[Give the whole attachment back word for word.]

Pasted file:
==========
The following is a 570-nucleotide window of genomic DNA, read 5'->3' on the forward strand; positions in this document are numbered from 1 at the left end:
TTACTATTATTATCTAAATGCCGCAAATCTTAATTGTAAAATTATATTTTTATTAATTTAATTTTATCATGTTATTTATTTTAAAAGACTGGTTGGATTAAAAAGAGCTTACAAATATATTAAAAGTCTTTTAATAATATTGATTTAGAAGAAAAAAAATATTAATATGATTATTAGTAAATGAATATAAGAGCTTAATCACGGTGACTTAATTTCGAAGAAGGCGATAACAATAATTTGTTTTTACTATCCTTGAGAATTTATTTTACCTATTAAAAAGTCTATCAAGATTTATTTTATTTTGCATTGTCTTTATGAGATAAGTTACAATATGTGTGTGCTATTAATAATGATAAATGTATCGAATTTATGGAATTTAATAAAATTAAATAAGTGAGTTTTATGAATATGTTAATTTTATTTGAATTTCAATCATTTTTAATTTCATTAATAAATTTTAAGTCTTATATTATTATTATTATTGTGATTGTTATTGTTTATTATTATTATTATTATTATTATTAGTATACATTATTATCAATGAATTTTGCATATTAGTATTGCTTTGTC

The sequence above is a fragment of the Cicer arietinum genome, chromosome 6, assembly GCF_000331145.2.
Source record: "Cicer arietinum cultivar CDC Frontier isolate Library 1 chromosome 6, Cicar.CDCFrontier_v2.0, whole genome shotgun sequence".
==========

The following is a 570-nucleotide window of genomic DNA, read 5'->3' on the forward strand; positions in this document are numbered from 1 at the left end:
TTACTATTATTATCTAAATGCCGCAAATCTTAATTGTAAAATTATATTTTTATTAATTTAATTTTATCATGTTATTTATTTTAAAAGACTGGTTGGATTAAAAAGAGCTTACAAATATATTAAAAGTCTTTTAATAATATTGATTTAGAAGAAAAAAAATATTAATATGATTATTAGTAAATGAATATAAGAGCTTAATCACGGTGACTTAATTTCGAAGAAGGCGATAACAATAATTTGTTTTTACTATCCTTGAGAATTTATTTTACCTATTAAAAAGTCTATCAAGATTTATTTTATTTTGCATTGTCTTTATGAGATAAGTTACAATATGTGTGTGCTATTAATAATGATAAATGTATCGAATTTATGGAATTTAATAAAATTAAATAAGTGAGTTTTATGAATATGTTAATTTTATTTGAATTTCAATCATTTTTAATTTCATTAATAAATTTTAAGTCTTATATTATTATTATTATTGTGATTGTTATTGTTTATTATTATTATTATTATTATTATTAGTATACATTATTATCAATGAATTTTGCATATTAGTATTGCTTTGTC

The sequence above is a fragment of the Cicer arietinum genome, chromosome 6, assembly GCF_000331145.2.
Source record: "Cicer arietinum cultivar CDC Frontier isolate Library 1 chromosome 6, Cicar.CDCFrontier_v2.0, whole genome shotgun sequence".